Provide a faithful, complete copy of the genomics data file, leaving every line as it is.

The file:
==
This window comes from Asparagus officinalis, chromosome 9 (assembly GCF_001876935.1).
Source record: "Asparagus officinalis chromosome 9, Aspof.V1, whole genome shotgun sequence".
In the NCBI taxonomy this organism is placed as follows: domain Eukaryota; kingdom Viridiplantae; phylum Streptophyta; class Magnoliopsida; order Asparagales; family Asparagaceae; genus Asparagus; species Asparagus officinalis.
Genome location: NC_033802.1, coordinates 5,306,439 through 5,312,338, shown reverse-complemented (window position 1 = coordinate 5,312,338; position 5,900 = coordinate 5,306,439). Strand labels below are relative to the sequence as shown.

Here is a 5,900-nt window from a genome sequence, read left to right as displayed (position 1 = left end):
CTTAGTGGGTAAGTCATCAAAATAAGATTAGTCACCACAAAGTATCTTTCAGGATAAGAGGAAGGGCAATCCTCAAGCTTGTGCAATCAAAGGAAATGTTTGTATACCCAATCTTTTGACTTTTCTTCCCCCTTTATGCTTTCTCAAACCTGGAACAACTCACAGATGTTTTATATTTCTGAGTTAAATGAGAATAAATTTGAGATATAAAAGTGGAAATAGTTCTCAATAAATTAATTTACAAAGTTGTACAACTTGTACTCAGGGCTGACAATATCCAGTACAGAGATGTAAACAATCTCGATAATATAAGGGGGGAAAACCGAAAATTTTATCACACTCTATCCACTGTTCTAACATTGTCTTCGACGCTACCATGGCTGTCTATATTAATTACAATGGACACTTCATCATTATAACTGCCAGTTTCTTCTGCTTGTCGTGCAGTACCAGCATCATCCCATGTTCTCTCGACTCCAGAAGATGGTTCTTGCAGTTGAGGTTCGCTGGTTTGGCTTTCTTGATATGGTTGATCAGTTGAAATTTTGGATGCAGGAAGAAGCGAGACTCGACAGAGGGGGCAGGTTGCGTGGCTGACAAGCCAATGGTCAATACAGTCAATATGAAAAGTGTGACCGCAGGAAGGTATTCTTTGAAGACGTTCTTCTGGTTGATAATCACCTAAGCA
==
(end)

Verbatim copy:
This window comes from Asparagus officinalis, chromosome 9 (assembly GCF_001876935.1).
Source record: "Asparagus officinalis chromosome 9, Aspof.V1, whole genome shotgun sequence".
In the NCBI taxonomy this organism is placed as follows: domain Eukaryota; kingdom Viridiplantae; phylum Streptophyta; class Magnoliopsida; order Asparagales; family Asparagaceae; genus Asparagus; species Asparagus officinalis.
Genome location: NC_033802.1, coordinates 5,306,439 through 5,312,338, shown reverse-complemented (window position 1 = coordinate 5,312,338; position 5,900 = coordinate 5,306,439). Strand labels below are relative to the sequence as shown.

Here is a 5,900-nt window from a genome sequence, read left to right as displayed (position 1 = left end):
CTTAGTGGGTAAGTCATCAAAATAAGATTAGTCACCACAAAGTATCTTTCAGGATAAGAGGAAGGGCAATCCTCAAGCTTGTGCAATCAAAGGAAATGTTTGTATACCCAATCTTTTGACTTTTCTTCCCCCTTTATGCTTTCTCAAACCTGGAACAACTCACAGATGTTTTATATTTCTGAGTTAAATGAGAATAAATTTGAGATATAAAAGTGGAAATAGTTCTCAATAAATTAATTTACAAAGTTGTACAACTTGTACTCAGGGCTGACAATATCCAGTACAGAGATGTAAACAATCTCGATAATATAAGGGGGGAAAACCGAAAATTTTATCACACTCTATCCACTGTTCTAACATTGTCTTCGACGCTACCATGGCTGTCTATATTAATTACAATGGACACTTCATCATTATAACTGCCAGTTTCTTCTGCTTGTCGTGCAGTACCAGCATCATCCCATGTTCTCTCGACTCCAGAAGATGGTTCTTGCAGTTGAGGTTCGCTGGTTTGGCTTTCTTGATATGGTTGATCAGTTGAAATTTTGGATGCAGGAAGAAGCGAGACTCGACAGAGGGGGCAGGTTGCGTGGCTGACAAGCCAATGGTCAATACAGTCAATATGAAAAGTGTGACCGCAGGAAGGTATTCTTTGAAGACGTTCTTCTGGTTGATAATCACCTAAGCA